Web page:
Is Trademark Law ‘Too Small' for the First Amendment?


During the 2016 presidential debate, Senator Marco Rubio taunted Donald Trump for having “small hands.” Now, more than seven years later, progressive activist Steve Elster is continuing his fight to trademark the phrase “Trump Too Small” to use on shirts and hats. The shirts would include the phrase to insinuate that President Trump’s policies are inadequate, namely “small on the environment . . . civil rights . . . immigrant rights . . . LGBTQ rights . . . workers’ rights . . . voting rights . . . [and] affordable health care for all.”

The Supreme Court announced on June 5 that it would resolve the case of Vidal v. Elster, which focuses on Elster’s unsuccessful attempt at trademarking “Trump Too Small.” The Patent and Trademark Office (USPTO) refused to register the mark citing Section 2(c) of the Lanham Act, which prohibits an individual from registering a trademark containing a living person’s name, absent the individual’s consent1. Elster appealed the decision, arguing that the statute infringed on his First Amendment right to express his political opinion. The US Court of Appeals for the Federal Circuit agreed, finding the provision unconstitutional. The unanimous panel of judges stated that “[t]here can be no plausible claim that President Trump enjoys a right of privacy protecting him from criticism.” The Biden administration appealed the decision to the Supreme Court, arguing that Elster is still capable of openly expressing his opinion but prevented from registering a trademark.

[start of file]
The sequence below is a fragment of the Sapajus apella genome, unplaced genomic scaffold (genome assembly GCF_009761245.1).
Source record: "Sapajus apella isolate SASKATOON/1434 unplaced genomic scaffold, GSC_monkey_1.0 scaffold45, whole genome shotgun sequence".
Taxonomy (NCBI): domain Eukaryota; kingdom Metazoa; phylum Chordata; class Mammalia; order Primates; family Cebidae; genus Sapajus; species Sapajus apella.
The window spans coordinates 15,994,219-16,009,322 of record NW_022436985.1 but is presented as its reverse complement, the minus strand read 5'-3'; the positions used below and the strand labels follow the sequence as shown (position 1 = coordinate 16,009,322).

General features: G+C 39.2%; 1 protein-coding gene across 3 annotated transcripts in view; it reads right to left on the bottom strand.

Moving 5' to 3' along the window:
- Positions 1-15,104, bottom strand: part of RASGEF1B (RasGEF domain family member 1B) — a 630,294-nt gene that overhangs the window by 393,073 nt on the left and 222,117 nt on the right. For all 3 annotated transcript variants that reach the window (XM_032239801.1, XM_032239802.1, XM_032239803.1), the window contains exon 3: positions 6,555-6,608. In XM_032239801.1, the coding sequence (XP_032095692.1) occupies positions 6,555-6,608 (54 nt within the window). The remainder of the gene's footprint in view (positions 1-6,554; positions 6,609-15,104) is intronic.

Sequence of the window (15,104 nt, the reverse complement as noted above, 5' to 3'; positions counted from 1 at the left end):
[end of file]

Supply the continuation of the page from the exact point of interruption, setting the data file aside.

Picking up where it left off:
There have been over 200 applications to register the “Trump” name since August 2015, with the USPTO only approving 21 applications as a direct result of the Lanham Act. Donald or Ivanka Trump consented to 19 of the approved trademark applications, and the other two used the word “trump” without making a reference to the Trump family. In Elster’s case, his use of the “Trump” name serves as political commentary, which raises the question of whether restricting the right to register his mark interferes with his freedom of expression. This case will join the thread of Supreme Court cases regarding aspects of trademark law that may or may not violate the First Amendment. In 2017, the court confirmed that trademarks are protected speech under the First Amendment and held that the provision of the Lanham Act that bars registration of “disparaging” marks violated applicants’ freedom of expression. Two years later, the court again ruled that another provision was unconstitutionally restrictive because it prevented registration of trademarks that the USPTO found to be “immoral” or “scandalous.”

However, in the most recent Supreme Court trademark case, the justices shifted away from these past decisions when deciding whether a dog toy that mimicked a Jack Daniel’s bottle of whiskey was protected by the First Amendment or was instead a trademark violation. In this case, the court held that “marks used in connection with commentary, criticism, and parody are not exempt from [trademark infringement and] dilution claims when the mark is used to designate the source of goods and services,” even if the trademark “is also used in an expressive manner.”